...that you might want to unlock and that's also how I am, how I started at you are we just take a look at the data and all the research that we already provide and see what stories are already there and unleash those stories to uh, the most relevant public that we that we could find. So I think if you want to start small and you have limited budgets, you'll you'll start to see what what people already can do. So you see the talent, the talent that with the people who are on the, on the payroll and you could definitely organize events or webinars or or small knowledge platforms or communities on on linkedin. There's so much out there that is free to go. But I think critical success factories, do you have compelling and relevant content that people want to read or listen or watch? And that's where uh in my opinion, a great story and and good content marketing. Start it starts it all starts with great content and then uh the distribution phase and the scaling up phase and the frequency phase of your of your most interesting articles. That's step two or step three or step four. That makes a lot of sense. So essentially you kind of go and do like an audit of the organization. You find out what content is already been written that just hasn't maybe gotten enough exposure yet. What subject matter experts do we already have access to if we're going to be creating thought leadership content. I'm curious to hear. Like is there a step you take before you go do that? But did you even find out like what the markets hungry for? Um, what customers are asking about or what, what's considered even thought leadership in that particular industry? If you're not a subject matter expert yet, it would be smart to, to start with. I think it would be starting to start with buyer personas. So who are my customers and uh, what people will I be doing business with? And what kind of or types of content are they looking for? And we did that like uh with the revamp of our website in January 2019, we decided to aim more on on the buyer personas so that sea level and it's marketeers, that's also market researchers, it's you exercise. And it's also the web analytics uh kind of guys at this moment and girls of course. So that would be uh smart to to talk to your sales people or people who have a lot of customer contact. So how do how do you buy a personas look like? And what types of content are they interested in? So serve the right target audience with the right with the right message. That would be a good start when you when you want to craft...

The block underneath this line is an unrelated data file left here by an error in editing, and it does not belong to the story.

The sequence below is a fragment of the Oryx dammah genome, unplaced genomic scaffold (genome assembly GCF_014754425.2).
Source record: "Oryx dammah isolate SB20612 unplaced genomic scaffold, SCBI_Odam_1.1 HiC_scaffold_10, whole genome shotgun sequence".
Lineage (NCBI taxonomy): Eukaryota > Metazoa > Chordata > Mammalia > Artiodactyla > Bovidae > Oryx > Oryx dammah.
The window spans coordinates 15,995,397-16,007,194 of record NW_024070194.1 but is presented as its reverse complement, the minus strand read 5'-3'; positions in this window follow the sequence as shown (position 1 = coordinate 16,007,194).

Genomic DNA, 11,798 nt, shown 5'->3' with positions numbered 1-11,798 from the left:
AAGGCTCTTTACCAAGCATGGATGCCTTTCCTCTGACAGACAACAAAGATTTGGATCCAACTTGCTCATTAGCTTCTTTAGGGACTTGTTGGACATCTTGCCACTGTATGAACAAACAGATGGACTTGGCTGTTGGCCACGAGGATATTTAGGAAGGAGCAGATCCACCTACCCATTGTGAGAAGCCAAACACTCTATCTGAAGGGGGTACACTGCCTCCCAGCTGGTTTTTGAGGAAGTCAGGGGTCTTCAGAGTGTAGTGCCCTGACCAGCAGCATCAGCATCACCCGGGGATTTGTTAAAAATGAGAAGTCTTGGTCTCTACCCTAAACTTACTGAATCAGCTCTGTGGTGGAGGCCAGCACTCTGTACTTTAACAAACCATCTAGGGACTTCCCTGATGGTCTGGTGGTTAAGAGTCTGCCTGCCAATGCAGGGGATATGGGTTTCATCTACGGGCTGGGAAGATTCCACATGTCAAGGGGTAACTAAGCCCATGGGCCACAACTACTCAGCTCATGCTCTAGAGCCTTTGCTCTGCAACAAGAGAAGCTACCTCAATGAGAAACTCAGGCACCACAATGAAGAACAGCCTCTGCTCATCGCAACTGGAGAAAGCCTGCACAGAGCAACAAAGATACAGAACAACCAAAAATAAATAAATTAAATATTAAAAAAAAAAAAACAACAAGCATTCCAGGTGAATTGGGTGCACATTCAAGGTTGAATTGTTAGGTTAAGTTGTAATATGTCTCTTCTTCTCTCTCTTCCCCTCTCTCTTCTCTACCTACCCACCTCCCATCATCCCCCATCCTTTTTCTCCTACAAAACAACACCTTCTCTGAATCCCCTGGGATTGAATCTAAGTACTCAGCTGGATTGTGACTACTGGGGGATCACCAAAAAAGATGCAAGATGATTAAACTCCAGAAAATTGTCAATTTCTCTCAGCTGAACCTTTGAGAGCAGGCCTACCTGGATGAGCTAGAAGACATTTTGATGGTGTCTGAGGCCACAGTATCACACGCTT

For leadership program. And if you wanna, especially in B2B, you might want to have, you might have not won just one stakeholder, but multiple stakeholders before uh the seal the deal is done, and you want to convince all those stakeholders that you're the relevant company and with the right tools to work with. So I think that that would be smart to do to diversify your your content before you start, uh publishing it makes a lot of sense. So essentially we do a little bit of work, we established the personas, figure out what kinds of questions are asking, figure out what are the essentially, I guess what thought leadership, you're really looking for gaps in the knowledge, right? Because it's not your thought leadership is usually a new idea, something that's pushing forward the boundaries that haven't existed before. Um So you're looking for gaps, you're looking for what's relevant to the customers and then um doing inventory of the company, establishing what pieces are we already providing. Because you don't want to have to reinvent the wheel and then getting, do you like try to repackage those who just get them in front of people in different ways before you start creating new content? How does that work well if you were packaging? Yes. In a way. But the business we're into is is so customer experience benchmarking. It means we uh we compare sales funnels and we benchmark sales funnels and we tell our clients what is the best the best sales for. Not there are the best customer journey there and what you can learn from your competitors in a way. So it's a it's a kind of a mystery shopping on steroids, what we what we do and digital and strategic decisions on on on budgets are made by sometimes by sea level, but C. Level people are more more into the strategic questions. And I want to have a management summer we've with clear KPs. But the market researcher uh they want that the research is done in a proper way that it's uh that it's valid that it's trustworthy. It is repetitive and that the outcomes are just clear and and sure, so other uh we we we have a product that is suitable for all layers who are working with Digital within the organization, but they're looking at other aspects of our products. So we created in the past, we created uh storylines about digital excellence and the digital excellence part really for the for the C. Level, people who are looking at Digital at a more strategic in a more strategic way. And they just they want to have the KPs go up and I wanna see an uplift in uh...